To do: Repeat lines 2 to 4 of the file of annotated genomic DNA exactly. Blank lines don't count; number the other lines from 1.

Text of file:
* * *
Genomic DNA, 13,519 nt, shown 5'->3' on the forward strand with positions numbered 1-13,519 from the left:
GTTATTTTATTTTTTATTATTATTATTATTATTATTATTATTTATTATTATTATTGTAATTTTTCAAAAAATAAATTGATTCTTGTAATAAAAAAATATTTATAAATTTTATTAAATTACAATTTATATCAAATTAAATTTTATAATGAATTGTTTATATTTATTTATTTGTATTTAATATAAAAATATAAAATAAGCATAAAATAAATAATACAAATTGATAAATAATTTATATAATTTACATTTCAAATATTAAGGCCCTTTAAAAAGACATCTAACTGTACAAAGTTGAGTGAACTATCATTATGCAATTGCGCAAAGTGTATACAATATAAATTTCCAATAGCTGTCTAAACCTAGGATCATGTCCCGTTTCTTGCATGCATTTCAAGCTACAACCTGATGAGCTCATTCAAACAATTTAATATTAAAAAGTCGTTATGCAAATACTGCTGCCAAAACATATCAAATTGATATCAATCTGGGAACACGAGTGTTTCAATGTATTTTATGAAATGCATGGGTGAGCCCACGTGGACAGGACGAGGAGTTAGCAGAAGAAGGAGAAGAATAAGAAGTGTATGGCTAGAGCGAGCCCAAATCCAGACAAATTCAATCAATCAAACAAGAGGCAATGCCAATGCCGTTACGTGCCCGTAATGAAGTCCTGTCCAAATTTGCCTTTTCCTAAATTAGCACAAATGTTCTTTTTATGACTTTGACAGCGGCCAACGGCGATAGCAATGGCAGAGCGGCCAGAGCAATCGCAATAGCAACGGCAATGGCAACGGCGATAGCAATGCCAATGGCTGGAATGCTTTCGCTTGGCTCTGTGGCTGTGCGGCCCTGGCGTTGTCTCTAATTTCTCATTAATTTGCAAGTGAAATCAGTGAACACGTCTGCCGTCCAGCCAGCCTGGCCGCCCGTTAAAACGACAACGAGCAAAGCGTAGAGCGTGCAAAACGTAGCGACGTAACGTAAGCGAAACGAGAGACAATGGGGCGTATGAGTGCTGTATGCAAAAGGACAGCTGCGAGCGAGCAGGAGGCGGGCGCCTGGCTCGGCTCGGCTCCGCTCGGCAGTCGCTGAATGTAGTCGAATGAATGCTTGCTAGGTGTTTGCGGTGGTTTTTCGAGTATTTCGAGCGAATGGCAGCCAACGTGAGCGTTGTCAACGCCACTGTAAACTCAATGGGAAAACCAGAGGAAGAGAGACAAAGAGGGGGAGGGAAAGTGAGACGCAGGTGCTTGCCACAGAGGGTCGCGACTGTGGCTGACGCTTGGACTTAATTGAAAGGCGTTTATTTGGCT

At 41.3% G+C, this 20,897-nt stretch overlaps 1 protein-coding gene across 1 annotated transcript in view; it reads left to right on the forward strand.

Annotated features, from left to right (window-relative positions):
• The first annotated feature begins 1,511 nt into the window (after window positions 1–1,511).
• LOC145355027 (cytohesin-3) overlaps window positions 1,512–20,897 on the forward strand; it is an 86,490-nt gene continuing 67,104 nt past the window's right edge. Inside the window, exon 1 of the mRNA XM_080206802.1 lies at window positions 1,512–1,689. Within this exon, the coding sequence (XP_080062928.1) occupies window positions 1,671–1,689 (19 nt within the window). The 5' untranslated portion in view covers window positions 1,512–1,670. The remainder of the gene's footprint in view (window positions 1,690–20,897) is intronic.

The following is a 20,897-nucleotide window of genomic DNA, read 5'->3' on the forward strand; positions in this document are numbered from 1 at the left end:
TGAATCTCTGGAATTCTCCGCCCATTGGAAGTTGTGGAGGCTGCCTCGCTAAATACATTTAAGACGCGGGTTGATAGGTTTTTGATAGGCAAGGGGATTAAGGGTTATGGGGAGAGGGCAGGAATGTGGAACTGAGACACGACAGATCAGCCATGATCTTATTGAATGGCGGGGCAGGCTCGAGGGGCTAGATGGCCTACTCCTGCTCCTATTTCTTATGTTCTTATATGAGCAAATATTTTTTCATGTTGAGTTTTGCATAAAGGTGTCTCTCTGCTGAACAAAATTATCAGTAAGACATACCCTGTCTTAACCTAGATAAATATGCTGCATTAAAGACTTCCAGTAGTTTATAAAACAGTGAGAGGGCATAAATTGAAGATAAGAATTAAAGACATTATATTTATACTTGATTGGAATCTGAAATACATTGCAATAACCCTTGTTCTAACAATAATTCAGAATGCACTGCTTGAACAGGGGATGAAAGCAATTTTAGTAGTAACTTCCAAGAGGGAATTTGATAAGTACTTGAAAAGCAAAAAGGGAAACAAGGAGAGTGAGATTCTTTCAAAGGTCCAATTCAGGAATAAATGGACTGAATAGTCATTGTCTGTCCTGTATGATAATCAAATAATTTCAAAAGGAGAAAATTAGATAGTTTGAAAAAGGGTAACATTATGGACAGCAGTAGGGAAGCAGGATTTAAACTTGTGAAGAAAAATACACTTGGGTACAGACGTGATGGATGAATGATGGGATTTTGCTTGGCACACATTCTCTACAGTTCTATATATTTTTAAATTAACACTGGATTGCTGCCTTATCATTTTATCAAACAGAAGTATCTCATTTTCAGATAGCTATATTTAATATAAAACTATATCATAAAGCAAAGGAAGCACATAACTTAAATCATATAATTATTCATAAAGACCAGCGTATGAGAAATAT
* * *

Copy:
GTTATTTTATTTTTTATTATTATTATTATTATTATTATTATTTATTATTATTATTGTAATTTTTCAAAAAATAAATTGATTCTTGTAATAAAAAAATATTTATAAATTTTATTAAATTACAATTTATATCAAATTAAATTTTATAATGAATTGTTTATATTTATTTATTTGTATTTAATATAAAAATATAAAATAAGCATAAAATAAATAATACAAATTGATAAATAATTTATATAATTTACATTTCAAATATTAAGGCCCTTTAAAAAGACATCTAACTGTACAAAGTTGAGTGAACTATCATTATGCAATTGCGCAAAGTGTATACAATATAAATTTCCAATAGCTGTCTAAACCTAGGATCATGTCCCGTTTCTTGCATGCATTTCAAGCTACAACCTGATGAGCTCATTCAAACAATTTAATATTAAAAAGTCGTTATGCAAATACTGCTGCCAAAACATATCAAATTGATATCAATCTGGGAACACGAGTGTTTCAATGTATTTTATGAAATGCATGGGTGAGCCCACGTGGACAGGACGAGGAGTTAGCAGAAGAAGGAGAAGAATAAGAAGTGTATGGCTAGAGCGAGCCCAAATCCAGACAAATTCAATCAATCAAACAAGAGGCAATGCCAATGCCGTTACGTGCCCGTAATGAAGTCCTGTCCAAATTTGCCTTTTCCTAAATTAGCACAAATGTTCTTTTTATGACTTTGACAGCGGCCAACGGCGATAGCAATGGCAGAGCGGCCAGAGCAATCGCAATAGCAACGGCAATGGCAACGGCGATAGCAATGCCAATGGCTGGAATGCTTTCGCTTGGCTCTGTGGCTGTGCGGCCCTGGCGTTGTCTCTAATTTCTCATTAATTTGCAAGTGAAATCAGTGAACACGTCTGCCGTCCAGCCAGCCTGGCCGCCCGTTAAAACGACAACGAGCAAAGCGTAGAGCGTGCAAAACGTAGCGACGTAACGTAAGCGAAACGAGAGACAATGGGGCGTATGAGTGCTGTATGCAAAAGGACAGCTGCGAGCGAGCAGGAGGCGGGCGCCTGGCTCGGCTCGGCTCCGCTCGGCAGTCGCTGAATGTAGTCGAATGAATGCTTGCTAGGTGTTTGCGGTGGTTTTTCGAGTATTTCGAGCGAATGGCAGCCAACGTGAGCGTTGTCAACGCCACTGTAAACTCAATGGGAAAACCAGAGGAAGAGAGACAAAGAGGGGGAGGGAAAGTGAGACGCAGGTGCTTGCCACAGAGGGTCGCGACTGTGGCTGACGCTTGGACTTAATTGAAAGGCGTTTATTTGGCT

At 41.3% G+C, this 20,897-nt stretch overlaps 1 protein-coding gene across 1 annotated transcript in view; it reads left to right on the forward strand.

Annotated features, from left to right (window-relative positions):